Phishing typically comes in the form of fraudulent emails or pop-up messages that aim to obtain personal information from victims, such as credit card details and sensitive data, including personal identification numbers, usernames and passwords.
Phishing emails may also secretly install malicious software or malware in victims' computers. Such nefarious installations may be a virus or spyware designed to collect more information, which could lead to further fraud.
API becoming a lucrative target
Internet of Things and 5G traffic between API (application programming interface) services and apps will make them increasingly lucrative targets, causing unwanted exposure of information.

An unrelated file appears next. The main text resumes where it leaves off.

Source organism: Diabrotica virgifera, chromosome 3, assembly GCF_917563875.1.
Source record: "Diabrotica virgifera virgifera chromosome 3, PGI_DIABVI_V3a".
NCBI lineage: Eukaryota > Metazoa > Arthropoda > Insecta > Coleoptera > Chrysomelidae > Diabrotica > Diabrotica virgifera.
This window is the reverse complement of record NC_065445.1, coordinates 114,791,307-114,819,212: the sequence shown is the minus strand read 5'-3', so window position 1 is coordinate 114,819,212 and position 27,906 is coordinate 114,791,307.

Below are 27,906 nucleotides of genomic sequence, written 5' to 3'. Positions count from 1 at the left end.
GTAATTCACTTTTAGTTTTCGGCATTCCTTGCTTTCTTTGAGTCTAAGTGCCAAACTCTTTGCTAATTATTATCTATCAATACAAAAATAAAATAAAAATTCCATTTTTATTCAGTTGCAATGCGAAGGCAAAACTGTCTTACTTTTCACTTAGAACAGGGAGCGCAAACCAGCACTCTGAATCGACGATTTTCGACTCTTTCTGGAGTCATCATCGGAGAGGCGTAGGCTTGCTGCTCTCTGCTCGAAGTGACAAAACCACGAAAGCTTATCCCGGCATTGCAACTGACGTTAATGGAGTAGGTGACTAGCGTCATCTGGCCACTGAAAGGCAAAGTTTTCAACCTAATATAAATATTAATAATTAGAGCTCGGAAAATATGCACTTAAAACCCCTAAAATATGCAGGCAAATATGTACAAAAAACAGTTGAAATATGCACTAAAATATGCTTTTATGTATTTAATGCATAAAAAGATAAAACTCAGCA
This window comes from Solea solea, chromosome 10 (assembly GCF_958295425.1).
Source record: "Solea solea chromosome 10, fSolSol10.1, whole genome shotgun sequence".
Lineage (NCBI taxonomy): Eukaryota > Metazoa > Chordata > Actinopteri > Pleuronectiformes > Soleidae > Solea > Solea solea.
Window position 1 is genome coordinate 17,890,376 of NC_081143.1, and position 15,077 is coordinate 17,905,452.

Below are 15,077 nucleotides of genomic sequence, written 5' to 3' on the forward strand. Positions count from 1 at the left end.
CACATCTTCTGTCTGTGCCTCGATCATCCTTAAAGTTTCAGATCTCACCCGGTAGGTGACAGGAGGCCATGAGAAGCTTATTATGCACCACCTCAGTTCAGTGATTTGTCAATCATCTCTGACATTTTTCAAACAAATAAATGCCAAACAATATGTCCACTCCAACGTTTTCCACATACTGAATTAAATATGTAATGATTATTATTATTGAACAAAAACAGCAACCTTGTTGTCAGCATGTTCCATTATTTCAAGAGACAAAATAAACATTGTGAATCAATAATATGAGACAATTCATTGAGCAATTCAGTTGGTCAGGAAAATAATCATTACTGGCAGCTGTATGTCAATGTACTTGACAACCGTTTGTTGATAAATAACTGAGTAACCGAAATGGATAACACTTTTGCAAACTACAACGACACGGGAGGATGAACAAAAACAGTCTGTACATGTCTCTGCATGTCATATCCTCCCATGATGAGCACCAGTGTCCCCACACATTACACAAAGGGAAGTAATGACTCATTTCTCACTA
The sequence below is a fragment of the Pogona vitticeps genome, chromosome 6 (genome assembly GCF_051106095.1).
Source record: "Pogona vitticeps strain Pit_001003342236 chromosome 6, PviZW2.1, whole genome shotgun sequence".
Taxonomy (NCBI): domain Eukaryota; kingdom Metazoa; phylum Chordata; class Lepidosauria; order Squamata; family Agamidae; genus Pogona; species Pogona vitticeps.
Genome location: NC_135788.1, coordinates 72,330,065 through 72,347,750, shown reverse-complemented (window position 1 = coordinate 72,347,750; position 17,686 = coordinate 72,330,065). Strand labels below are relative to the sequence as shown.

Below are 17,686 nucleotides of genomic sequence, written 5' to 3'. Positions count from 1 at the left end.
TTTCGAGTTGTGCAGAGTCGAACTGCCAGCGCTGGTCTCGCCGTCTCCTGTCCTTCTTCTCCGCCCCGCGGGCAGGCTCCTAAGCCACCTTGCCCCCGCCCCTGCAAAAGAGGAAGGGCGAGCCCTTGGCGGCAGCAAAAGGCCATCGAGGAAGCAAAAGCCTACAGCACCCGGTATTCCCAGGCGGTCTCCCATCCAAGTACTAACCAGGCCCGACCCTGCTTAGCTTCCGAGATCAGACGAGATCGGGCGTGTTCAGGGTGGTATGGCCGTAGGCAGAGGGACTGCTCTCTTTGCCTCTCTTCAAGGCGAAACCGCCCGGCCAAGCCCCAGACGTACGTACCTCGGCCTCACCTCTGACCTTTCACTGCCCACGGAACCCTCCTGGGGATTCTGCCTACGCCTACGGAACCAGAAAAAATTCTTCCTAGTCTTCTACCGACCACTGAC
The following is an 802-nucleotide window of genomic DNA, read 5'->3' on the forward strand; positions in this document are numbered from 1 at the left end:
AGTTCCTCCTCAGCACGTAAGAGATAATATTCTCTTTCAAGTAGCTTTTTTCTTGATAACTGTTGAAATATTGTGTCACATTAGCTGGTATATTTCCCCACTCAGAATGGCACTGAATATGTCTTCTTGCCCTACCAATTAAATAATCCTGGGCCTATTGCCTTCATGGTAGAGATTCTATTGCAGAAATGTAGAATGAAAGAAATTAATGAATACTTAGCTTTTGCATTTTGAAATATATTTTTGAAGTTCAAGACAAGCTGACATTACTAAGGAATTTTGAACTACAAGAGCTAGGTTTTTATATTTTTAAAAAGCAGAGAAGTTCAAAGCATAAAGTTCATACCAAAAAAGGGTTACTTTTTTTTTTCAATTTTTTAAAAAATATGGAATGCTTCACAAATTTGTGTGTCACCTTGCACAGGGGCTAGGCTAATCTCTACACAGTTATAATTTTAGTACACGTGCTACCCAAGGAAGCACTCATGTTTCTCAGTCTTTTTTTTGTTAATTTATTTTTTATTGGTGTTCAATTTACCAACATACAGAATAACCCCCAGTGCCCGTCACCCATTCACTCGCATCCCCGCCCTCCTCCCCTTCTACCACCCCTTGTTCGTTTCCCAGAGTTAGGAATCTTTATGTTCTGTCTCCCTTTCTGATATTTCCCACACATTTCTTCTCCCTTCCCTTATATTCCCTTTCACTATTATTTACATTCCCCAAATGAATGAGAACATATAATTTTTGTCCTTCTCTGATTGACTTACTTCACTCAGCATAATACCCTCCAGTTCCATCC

The connected nature of APIs potentially also introduces additional risks to businesses as they become an entry vector for wider supply chain attacks, McAfee Enterprise and FireEye said.
“In most cases, attacks targeting APIs go undetected as they are generally considered as trusted paths and lack the same level of governance and security controls.”
API is a connection between computers or programmes that allows two applications to interact with each other.
Cyber security talent crunch
The coming year will prove to be the most challenging one yet with regards to the continuing cyber security talent crunch, said the US cyber security firm BeyondTrust.
“Some drivers of this supply-demand imbalance include the accelerated adoption of hybrid cloud and digital transformation initiatives, post-pandemic projects ramping up and budgets becoming available for spend,” it added.